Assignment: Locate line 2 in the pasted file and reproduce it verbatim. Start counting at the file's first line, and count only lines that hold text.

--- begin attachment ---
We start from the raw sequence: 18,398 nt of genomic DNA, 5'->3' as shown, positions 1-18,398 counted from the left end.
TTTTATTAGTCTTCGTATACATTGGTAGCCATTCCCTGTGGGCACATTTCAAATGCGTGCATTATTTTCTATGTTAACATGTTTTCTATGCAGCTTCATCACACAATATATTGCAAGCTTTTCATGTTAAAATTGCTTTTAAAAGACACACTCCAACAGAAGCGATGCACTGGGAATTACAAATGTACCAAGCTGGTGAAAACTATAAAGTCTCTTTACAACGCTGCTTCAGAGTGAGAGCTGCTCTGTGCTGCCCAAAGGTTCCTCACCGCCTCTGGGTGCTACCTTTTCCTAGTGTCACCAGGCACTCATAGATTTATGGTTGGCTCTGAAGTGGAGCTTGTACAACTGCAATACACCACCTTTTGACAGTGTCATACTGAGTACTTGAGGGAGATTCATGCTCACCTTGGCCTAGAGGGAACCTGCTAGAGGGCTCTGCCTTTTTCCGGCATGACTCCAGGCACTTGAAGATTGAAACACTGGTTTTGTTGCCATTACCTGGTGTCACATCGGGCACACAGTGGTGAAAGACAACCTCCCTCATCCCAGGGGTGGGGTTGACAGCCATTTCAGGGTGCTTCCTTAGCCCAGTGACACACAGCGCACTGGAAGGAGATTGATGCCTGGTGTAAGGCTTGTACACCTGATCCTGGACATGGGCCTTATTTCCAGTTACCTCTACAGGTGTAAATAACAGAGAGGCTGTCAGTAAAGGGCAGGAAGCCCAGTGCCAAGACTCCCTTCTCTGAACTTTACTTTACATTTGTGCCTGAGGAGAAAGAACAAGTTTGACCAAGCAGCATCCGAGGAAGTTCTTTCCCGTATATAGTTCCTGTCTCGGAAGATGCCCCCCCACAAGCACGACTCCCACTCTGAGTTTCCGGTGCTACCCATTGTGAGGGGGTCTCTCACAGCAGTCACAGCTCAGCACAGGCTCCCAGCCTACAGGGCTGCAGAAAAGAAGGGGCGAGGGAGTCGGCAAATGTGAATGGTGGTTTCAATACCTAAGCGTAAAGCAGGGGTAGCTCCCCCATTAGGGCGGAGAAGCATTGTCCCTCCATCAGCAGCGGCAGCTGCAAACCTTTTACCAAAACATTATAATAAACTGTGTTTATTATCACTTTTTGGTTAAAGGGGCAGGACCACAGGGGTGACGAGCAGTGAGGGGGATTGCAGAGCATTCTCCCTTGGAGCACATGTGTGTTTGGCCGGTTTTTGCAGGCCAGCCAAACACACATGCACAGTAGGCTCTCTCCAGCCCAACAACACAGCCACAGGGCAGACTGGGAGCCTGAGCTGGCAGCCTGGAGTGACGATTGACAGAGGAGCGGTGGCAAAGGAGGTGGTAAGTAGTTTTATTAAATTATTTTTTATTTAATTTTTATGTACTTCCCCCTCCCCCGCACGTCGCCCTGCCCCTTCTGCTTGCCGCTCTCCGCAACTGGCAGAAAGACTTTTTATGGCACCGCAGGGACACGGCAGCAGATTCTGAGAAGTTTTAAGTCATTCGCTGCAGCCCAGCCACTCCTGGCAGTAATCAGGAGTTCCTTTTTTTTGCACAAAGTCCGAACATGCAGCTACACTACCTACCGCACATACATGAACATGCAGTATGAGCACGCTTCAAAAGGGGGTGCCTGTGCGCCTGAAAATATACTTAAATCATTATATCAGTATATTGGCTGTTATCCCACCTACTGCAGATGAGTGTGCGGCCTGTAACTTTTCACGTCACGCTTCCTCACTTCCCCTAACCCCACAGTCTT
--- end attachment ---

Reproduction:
TTTTATTAGTCTTCGTATACATTGGTAGCCATTCCCTGTGGGCACATTTCAAATGCGTGCATTATTTTCTATGTTAACATGTTTTCTATGCAGCTTCATCACACAATATATTGCAAGCTTTTCATGTTAAAATTGCTTTTAAAAGACACACTCCAACAGAAGCGATGCACTGGGAATTACAAATGTACCAAGCTGGTGAAAACTATAAAGTCTCTTTACAACGCTGCTTCAGAGTGAGAGCTGCTCTGTGCTGCCCAAAGGTTCCTCACCGCCTCTGGGTGCTACCTTTTCCTAGTGTCACCAGGCACTCATAGATTTATGGTTGGCTCTGAAGTGGAGCTTGTACAACTGCAATACACCACCTTTTGACAGTGTCATACTGAGTACTTGAGGGAGATTCATGCTCACCTTGGCCTAGAGGGAACCTGCTAGAGGGCTCTGCCTTTTTCCGGCATGACTCCAGGCACTTGAAGATTGAAACACTGGTTTTGTTGCCATTACCTGGTGTCACATCGGGCACACAGTGGTGAAAGACAACCTCCCTCATCCCAGGGGTGGGGTTGACAGCCATTTCAGGGTGCTTCCTTAGCCCAGTGACACACAGCGCACTGGAAGGAGATTGATGCCTGGTGTAAGGCTTGTACACCTGATCCTGGACATGGGCCTTATTTCCAGTTACCTCTACAGGTGTAAATAACAGAGAGGCTGTCAGTAAAGGGCAGGAAGCCCAGTGCCAAGACTCCCTTCTCTGAACTTTACTTTACATTTGTGCCTGAGGAGAAAGAACAAGTTTGACCAAGCAGCATCCGAGGAAGTTCTTTCCCGTATATAGTTCCTGTCTCGGAAGATGCCCCCCCACAAGCACGACTCCCACTCTGAGTTTCCGGTGCTACCCATTGTGAGGGGGTCTCTCACAGCAGTCACAGCTCAGCACAGGCTCCCAGCCTACAGGGCTGCAGAAAAGAAGGGGCGAGGGAGTCGGCAAATGTGAATGGTGGTTTCAATACCTAAGCGTAAAGCAGGGGTAGCTCCCCCATTAGGGCGGAGAAGCATTGTCCCTCCATCAGCAGCGGCAGCTGCAAACCTTTTACCAAAACATTATAATAAACTGTGTTTATTATCACTTTTTGGTTAAAGGGGCAGGACCACAGGGGTGACGAGCAGTGAGGGGGATTGCAGAGCATTCTCCCTTGGAGCACATGTGTGTTTGGCCGGTTTTTGCAGGCCAGCCAAACACACATGCACAGTAGGCTCTCTCCAGCCCAACAACACAGCCACAGGGCAGACTGGGAGCCTGAGCTGGCAGCCTGGAGTGACGATTGACAGAGGAGCGGTGGCAAAGGAGGTGGTAAGTAGTTTTATTAAATTATTTTTTATTTAATTTTTATGTACTTCCCCCTCCCCCGCACGTCGCCCTGCCCCTTCTGCTTGCCGCTCTCCGCAACTGGCAGAAAGACTTTTTATGGCACCGCAGGGACACGGCAGCAGATTCTGAGAAGTTTTAAGTCATTCGCTGCAGCCCAGCCACTCCTGGCAGTAATCAGGAGTTCCTTTTTTTTGCACAAAGTCCGAACATGCAGCTACACTACCTACCGCACATACATGAACATGCAGTATGAGCACGCTTCAAAAGGGGGTGCCTGTGCGCCTGAAAATATACTTAAATCATTATATCAGTATATTGGCTGTTATCCCACCTACTGCAGATGAGTGTGCGGCCTGTAACTTTTCACGTCACGCTTCCTCACTTCCCCTAACCCCACAGTCTT